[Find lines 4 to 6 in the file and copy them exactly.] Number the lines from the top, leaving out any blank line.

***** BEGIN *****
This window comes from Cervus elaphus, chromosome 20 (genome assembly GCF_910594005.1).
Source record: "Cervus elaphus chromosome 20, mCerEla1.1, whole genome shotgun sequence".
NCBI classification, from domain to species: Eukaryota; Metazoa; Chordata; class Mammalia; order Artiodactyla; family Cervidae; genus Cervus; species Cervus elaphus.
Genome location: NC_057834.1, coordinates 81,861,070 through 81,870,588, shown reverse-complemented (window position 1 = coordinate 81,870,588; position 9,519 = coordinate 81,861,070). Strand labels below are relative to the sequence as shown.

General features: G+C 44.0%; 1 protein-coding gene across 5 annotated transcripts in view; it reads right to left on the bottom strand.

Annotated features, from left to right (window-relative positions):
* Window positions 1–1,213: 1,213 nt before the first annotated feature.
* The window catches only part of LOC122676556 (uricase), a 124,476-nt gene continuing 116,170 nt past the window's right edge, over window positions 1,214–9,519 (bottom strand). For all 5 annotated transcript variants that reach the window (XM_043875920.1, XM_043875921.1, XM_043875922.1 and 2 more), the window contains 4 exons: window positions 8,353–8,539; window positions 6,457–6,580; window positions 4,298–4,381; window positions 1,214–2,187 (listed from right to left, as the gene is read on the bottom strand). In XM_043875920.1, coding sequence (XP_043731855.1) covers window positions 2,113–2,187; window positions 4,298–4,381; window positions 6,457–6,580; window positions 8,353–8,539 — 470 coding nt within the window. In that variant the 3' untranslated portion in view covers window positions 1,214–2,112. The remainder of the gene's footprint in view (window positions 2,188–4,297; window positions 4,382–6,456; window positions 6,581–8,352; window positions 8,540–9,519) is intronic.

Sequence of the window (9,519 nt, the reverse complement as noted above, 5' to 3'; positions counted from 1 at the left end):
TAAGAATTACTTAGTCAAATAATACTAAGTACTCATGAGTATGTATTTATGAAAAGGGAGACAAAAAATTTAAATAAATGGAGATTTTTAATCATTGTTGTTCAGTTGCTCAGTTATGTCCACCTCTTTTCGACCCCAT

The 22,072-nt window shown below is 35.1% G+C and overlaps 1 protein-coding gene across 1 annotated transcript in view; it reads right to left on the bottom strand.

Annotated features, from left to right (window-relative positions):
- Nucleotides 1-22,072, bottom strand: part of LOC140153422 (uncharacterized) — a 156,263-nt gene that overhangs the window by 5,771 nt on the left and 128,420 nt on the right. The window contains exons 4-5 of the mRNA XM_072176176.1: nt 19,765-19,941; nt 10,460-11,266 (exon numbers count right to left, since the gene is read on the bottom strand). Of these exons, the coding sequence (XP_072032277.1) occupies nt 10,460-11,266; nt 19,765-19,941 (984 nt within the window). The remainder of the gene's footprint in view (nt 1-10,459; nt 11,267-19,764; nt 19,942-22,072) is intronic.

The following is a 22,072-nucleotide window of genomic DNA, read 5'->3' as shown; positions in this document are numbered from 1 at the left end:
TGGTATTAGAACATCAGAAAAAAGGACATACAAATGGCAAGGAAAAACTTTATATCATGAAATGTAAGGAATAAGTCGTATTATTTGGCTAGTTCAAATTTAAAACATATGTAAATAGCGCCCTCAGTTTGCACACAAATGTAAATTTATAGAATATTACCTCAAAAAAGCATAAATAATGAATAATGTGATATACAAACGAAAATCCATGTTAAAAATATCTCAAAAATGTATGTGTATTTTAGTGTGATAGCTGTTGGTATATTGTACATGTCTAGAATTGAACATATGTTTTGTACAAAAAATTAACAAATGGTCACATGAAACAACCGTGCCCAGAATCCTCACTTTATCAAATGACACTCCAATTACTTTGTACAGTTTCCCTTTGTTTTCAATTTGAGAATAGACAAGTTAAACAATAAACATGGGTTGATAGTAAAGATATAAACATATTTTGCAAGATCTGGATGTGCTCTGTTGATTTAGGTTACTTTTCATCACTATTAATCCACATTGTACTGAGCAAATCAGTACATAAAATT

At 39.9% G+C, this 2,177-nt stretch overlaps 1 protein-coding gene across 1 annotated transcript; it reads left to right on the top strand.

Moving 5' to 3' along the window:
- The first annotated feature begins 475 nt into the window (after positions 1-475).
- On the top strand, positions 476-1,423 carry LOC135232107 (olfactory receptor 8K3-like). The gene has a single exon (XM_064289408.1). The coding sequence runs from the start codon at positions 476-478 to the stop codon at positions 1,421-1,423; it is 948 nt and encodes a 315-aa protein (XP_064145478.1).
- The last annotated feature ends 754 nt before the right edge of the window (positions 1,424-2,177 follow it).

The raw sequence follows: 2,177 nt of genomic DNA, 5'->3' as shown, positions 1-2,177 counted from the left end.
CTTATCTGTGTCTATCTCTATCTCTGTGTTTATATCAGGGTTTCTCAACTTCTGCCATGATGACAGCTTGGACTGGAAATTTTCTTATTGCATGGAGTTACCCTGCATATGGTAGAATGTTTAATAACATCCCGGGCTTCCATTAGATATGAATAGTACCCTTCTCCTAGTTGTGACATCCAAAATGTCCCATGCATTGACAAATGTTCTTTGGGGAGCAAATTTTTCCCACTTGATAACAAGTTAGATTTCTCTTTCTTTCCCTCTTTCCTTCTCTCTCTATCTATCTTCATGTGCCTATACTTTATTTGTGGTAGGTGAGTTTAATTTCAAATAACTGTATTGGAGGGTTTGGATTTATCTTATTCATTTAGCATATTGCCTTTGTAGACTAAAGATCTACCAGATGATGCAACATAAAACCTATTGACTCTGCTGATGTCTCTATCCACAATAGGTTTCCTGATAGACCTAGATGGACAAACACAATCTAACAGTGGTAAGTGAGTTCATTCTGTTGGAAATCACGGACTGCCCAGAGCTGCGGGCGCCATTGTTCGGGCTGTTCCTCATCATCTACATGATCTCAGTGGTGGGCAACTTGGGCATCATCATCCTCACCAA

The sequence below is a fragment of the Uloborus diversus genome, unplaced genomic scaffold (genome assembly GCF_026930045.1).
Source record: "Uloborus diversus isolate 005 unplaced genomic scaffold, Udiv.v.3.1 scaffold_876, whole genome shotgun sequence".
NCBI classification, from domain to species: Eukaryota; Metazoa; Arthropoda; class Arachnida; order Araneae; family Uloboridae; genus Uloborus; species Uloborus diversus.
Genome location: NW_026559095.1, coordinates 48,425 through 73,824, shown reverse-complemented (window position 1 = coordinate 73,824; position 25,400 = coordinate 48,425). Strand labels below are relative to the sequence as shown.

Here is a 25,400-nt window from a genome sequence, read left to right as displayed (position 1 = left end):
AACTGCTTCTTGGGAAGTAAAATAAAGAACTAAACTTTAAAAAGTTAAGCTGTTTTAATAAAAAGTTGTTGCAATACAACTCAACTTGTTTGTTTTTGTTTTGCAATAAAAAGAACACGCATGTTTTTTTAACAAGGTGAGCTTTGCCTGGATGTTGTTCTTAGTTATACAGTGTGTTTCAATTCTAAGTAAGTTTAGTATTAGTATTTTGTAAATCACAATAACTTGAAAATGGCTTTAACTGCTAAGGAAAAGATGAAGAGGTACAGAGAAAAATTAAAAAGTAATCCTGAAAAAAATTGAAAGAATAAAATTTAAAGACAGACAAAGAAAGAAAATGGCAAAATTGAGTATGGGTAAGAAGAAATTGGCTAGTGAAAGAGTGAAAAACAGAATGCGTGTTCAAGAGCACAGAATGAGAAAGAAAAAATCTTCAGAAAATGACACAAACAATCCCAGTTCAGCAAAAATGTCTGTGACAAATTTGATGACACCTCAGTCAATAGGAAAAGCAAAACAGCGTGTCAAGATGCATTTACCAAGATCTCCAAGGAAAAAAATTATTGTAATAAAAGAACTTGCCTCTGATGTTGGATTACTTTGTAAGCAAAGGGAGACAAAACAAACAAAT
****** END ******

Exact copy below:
Genome location: NC_057834.1, coordinates 81,861,070 through 81,870,588, shown reverse-complemented (window position 1 = coordinate 81,870,588; position 9,519 = coordinate 81,861,070). Strand labels below are relative to the sequence as shown.

General features: G+C 44.0%; 1 protein-coding gene across 5 annotated transcripts in view; it reads right to left on the bottom strand.

Annotated features, from left to right (window-relative positions):